Mbeki’s silence after his recall can be likened to the silence that Sun Tzu speaks about in his legendary book of strategy titled The Art of War. All warfare is based on deception. Mbeki was not silent but he knew that “he will win who knows when to fight and when not to fight”. Sun Tzu advises that “victorious warriors win first and then go to war, while defeated warriors go to war first and then seek to win”. 

Mbeki’s decade of silence and disappearance from the political arena gave him political mileage and charismatic aura reaffirming him as a philosopher-king with unparalleled political and presidential pedigree. Zuma on the other hand, became a political tabula rasa, a political non-starter and pedestrian thinker.

It should be unapologetically mentioned that since then, there has been a silent nostalgia for Mbeki to return to the country’s mainstream political discourse. This silent nostalgia became obvious when he started authoring opinion articles, which were met with enthusiasm and overwhelming and joyful welcome from the populace which could be simply referred to as a national sigh of relief. People were openly jubilant that Zizi has finally come out of self-imposed exile. 

The establishment of the Thabo Mbeki Foundation was a masterstroke in that it placed him on the pedestal as an elder statesman who accepted his recall with dignity and integrity in the midst of strong-men politics in Africa occasioned by megalomaniac dictators and despots who rig elections in order to remain in power in perpetuity.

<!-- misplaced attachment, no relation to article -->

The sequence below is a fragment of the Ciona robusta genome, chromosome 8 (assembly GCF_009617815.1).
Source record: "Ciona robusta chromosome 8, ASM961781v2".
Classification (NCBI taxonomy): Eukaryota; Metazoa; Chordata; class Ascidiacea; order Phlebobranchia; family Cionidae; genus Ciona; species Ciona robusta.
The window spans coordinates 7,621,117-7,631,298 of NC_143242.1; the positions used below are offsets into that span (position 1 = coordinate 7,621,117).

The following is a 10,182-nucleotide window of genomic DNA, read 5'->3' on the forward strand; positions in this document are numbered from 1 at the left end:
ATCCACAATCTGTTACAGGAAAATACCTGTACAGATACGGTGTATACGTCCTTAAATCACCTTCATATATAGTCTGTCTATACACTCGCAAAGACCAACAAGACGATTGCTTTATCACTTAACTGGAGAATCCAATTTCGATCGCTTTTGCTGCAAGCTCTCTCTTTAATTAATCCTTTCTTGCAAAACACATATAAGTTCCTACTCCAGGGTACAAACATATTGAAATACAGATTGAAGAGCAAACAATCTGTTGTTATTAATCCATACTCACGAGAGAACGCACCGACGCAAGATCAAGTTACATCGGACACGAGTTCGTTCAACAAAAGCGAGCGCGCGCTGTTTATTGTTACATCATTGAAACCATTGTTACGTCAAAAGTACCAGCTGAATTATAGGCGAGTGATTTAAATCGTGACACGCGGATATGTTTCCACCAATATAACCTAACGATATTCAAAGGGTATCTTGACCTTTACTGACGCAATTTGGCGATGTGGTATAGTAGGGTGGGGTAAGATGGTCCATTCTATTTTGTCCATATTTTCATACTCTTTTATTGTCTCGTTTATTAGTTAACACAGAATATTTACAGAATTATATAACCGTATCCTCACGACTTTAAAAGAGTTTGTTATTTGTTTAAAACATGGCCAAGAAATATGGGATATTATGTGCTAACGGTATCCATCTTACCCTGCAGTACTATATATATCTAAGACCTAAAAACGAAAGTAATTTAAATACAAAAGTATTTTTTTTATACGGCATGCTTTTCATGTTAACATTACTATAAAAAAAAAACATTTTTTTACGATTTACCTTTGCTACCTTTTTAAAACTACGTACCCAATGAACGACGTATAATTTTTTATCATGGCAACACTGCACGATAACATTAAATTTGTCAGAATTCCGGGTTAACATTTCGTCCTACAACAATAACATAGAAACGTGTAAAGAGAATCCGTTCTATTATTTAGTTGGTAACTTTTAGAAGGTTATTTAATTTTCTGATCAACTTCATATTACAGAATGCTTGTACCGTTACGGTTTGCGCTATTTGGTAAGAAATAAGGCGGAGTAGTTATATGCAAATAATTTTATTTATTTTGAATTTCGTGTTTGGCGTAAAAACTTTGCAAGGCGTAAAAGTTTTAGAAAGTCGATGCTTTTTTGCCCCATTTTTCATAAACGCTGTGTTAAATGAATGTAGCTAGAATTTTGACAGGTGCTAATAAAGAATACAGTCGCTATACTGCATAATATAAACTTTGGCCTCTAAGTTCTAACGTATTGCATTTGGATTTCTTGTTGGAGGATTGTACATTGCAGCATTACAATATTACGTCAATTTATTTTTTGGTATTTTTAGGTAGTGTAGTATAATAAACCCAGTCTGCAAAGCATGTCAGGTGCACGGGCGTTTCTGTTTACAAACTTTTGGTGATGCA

The foundation has since become a powerful discourse influencer and opinion-maker in the country’s political landscape alongside other foundations, institutes and think tanks operating in the political arena and the academic world in South Africa. 

Mbeki suddenly and automatically became a political figure who receives the most and loudest clapping of hands during events to the point of outclassing the then sitting president in the form of Zuma.

Realising that the majority of the people in South Africa were expressing their affection and respect for Zizi, the ANC decided to break its silence and began inviting him to address its political events aimed at drumming up support during elections. In fact, he was specifically invited with other ANC veterans to assist the party in political lobbying during the local government elections of 2016 and subsequent polls thereafter. 

After the demise of the Zuma presidency, Mbeki started to grace the new ANC’s national executive committee (NEC) meetings with his physical presence either in person or virtually. Mention should be made of the fact that Mbeki never attended an NEC meeting during the presidency of Zuma. It remains a point of speculation whether the Zuma-led NEC made any attempts to invite Mbeki to attend NEC meetings as is the norm for all ex-presidents of the organisation in their capacities as ex-officio members.

There was a time when some ANC members overtly expressed a view that the challenges the party was grappling with in the current political juncture called for the return of Mbeki in the forefront of the organisation. Addressing the Albert Luthuli Memorial Lecture recently, Mbeki lambasted the current state of affairs in the ANC, lamenting that the organisation has lost its historical mission.